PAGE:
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Agency Iceberg

Leadership lessons from Australia’s biggest agencies


At Agency Iceberg, I work with the biggest and best agencies in Australia. I’ve seen every leadership style you could imagine over the years.

Here are some of the biggest lessons I’ve learned from some of the industries most impressive players.

Omitting responsibility for underperformance

As a leader, your team should leave you better than when they started with you. It is your responsibility to grow and develop people into the best version of themselves while you have the privilege of working with them.

When agencies question the value quality people deliver to their business, it demonstrates not only a lack of faith in the candidate, but also a lack of reflection in the eye of the leader.   

If the candidate started well under your leadership, then slowly deteriorated, then it’s safe to assume a frank and constructive conversation may need to take place. A leader who isn’t afraid to have a challenging conversation will reap the rewards of an underperformer who is able to voice their feedback.

Leaders who are self aware, listen to feedback constructively, and whom continually work on self improvement enjoy a higher performance in their team mates, retain the best talent and minimise the risk of top performers looking elsewhere.

Adapting to your team

Leaders can only impact the culture of an organisation if they listen then adapt to what their team is saying to achieve the bigger goal.

Leaders can only start to understand what is important to their team by asking the question and hoping they have built an environment where team members are supported to (constructively) tell them the truth.

The best teams are those which are lead by people who listen – then adapt. This starts with open communication and sometimes, challenging conversations with team members.

At Agency Iceberg, as a result of feedback from employees, we now all work from home once a week, working remotely to save on travel time, focus in a different space and have time to reflect outside of the office. Cutting commuting times by just one fifth has had a big impact on the happiness of our team.  And it didn’t cost me a cent. If anything, the team is more productive.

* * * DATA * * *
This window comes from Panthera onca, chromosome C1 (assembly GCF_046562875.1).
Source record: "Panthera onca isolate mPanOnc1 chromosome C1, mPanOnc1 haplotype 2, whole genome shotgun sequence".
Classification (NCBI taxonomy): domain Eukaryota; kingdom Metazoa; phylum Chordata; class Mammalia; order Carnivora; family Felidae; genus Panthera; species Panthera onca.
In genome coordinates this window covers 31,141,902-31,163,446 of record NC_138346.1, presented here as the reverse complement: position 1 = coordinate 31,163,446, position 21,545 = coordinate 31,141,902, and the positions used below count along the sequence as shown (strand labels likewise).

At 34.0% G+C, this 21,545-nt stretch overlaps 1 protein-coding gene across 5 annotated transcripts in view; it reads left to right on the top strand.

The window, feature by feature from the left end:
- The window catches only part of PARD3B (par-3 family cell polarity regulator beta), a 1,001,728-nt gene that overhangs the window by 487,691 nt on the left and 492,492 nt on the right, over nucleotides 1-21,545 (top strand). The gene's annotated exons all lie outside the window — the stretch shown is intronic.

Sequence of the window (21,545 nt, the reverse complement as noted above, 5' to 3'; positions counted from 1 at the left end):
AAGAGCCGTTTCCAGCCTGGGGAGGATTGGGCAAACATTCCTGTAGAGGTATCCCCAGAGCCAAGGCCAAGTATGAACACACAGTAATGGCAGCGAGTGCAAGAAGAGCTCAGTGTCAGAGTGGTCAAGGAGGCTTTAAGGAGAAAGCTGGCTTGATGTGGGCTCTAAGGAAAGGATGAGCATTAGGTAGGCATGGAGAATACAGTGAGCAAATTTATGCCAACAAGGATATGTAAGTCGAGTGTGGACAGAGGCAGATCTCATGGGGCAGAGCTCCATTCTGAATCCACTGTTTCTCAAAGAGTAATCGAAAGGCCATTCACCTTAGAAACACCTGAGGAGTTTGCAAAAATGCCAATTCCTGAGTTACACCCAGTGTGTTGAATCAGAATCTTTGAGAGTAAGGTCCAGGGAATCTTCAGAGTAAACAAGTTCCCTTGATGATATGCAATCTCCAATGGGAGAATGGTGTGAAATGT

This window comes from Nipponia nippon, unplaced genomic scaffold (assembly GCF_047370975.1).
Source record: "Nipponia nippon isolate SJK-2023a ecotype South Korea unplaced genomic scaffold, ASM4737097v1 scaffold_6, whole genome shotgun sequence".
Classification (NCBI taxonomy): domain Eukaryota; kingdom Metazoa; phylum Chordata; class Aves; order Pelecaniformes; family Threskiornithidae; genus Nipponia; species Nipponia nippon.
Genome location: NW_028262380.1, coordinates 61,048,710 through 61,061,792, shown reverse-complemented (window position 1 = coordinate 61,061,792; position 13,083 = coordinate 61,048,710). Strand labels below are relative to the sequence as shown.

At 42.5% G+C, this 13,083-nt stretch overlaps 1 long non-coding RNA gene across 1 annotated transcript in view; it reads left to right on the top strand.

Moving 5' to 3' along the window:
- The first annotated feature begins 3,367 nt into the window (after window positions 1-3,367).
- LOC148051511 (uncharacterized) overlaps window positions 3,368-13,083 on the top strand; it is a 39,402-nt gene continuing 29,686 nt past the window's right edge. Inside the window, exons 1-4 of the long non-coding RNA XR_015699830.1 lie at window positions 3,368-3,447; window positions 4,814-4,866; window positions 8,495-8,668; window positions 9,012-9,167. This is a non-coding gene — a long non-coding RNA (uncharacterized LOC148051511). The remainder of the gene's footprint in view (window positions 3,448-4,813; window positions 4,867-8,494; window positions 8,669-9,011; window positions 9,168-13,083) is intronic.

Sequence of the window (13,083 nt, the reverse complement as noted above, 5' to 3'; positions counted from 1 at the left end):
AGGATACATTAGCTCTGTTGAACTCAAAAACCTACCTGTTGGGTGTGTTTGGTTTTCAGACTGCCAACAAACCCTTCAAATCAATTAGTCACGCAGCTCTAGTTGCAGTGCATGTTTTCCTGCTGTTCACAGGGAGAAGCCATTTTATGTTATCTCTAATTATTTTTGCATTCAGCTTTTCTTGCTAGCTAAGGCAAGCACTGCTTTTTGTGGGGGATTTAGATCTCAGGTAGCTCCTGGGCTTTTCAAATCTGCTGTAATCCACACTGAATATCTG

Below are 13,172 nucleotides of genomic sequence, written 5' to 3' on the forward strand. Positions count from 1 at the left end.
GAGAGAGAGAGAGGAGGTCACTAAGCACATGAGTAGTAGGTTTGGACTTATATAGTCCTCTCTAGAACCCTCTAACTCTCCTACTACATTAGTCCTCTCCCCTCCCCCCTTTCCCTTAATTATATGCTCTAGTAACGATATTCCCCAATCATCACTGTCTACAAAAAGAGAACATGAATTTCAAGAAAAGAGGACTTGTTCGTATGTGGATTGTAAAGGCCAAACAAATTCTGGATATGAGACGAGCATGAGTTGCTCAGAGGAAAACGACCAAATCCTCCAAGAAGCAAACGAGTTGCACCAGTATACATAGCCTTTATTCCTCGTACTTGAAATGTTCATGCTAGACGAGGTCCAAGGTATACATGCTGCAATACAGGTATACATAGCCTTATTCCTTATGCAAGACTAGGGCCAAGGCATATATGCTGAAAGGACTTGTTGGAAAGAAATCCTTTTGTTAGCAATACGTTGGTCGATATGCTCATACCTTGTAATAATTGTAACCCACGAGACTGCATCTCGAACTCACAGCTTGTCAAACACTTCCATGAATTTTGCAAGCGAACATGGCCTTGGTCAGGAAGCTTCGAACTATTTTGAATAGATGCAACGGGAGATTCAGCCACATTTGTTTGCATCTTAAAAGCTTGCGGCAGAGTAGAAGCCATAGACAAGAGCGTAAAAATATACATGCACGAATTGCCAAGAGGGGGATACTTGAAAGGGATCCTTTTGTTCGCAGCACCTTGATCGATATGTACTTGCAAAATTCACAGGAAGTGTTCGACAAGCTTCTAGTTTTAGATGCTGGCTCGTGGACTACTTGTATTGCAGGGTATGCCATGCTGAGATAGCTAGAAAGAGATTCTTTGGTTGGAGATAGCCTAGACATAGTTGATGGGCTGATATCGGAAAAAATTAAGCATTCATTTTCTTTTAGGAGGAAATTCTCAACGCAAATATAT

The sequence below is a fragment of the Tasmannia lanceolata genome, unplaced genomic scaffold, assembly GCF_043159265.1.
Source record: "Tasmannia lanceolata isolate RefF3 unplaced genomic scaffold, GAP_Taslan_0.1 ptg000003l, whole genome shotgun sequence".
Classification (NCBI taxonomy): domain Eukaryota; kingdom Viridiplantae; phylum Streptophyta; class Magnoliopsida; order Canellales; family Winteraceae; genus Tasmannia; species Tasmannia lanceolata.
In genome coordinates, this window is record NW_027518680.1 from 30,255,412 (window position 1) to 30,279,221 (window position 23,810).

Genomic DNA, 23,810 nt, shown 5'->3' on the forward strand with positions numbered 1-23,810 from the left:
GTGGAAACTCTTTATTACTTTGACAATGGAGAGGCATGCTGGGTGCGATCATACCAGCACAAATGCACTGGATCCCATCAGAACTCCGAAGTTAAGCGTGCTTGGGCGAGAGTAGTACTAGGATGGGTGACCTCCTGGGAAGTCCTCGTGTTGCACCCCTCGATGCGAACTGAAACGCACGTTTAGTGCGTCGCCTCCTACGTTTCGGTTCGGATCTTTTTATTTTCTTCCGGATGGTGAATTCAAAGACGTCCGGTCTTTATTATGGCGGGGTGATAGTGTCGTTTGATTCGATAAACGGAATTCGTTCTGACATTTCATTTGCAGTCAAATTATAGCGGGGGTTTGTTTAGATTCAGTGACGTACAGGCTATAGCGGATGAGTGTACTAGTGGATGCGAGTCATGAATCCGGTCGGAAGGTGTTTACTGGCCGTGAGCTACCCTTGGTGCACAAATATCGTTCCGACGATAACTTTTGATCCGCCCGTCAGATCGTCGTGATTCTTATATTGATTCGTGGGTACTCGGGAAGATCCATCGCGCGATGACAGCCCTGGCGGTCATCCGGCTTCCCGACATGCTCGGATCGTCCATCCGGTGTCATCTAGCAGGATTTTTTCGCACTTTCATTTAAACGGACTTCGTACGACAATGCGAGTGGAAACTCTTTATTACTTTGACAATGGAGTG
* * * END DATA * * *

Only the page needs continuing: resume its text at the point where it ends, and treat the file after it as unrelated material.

Committing to diversity means putting processes in place

Many marketing and advertising agencies have yet to make a consolidated stance against the gender imbalance in the workplace. After acknowledging the problem, leaders then need to ensure a commitment is made to practice what they preach.

Leaders must demonstrate tactical examples of addressing imbalances in their workplace by putting processes in place that address subconscious bias and opportunities to even the playing field.

At Agency Iceberg, we find, as studies have, that women only apply if they have 100% of the job criteria; men only 60%, which possibly contributes to the pay gap in subtle and costly ways. To actively address this, we have a policy of purposefully seeking out recommendations from colleagues on top tier female talent that may not have had the opportunity to shine in their current roles, and whom may not have applied originally for the role on offer. This means, the wherever possible,we are presenting a balanced gender mix for every role.

This small process increases the likelihood of presenting an even gender mix at every possible opportunity which is better for job seekers, better for agencies and better for the industry as a whole.

Without your people, you don’t have a business.

Agencies can be so focussed on keeping their clients they are at risk of overlooking the wellbeing of their people. Unfortunately, it’s not until talented staff leave because of the internal culture they realise it’s a problem.  

When you value and respect the people you work with – your life gets a whole lot easier – and more rewarding.

A good leader understands the value lies within the people around them and takes the time to get to know them. Personality is paramount and any workplace should help people thrive in an environment where they can authentically be themselves.

Practicing open, honest and constructive feedback with your team, giving them the tools and support to deliver a workplace that supports them in ways that have personal meaning to each of them will contribute to a loyal team of creative individuals who love what they do.
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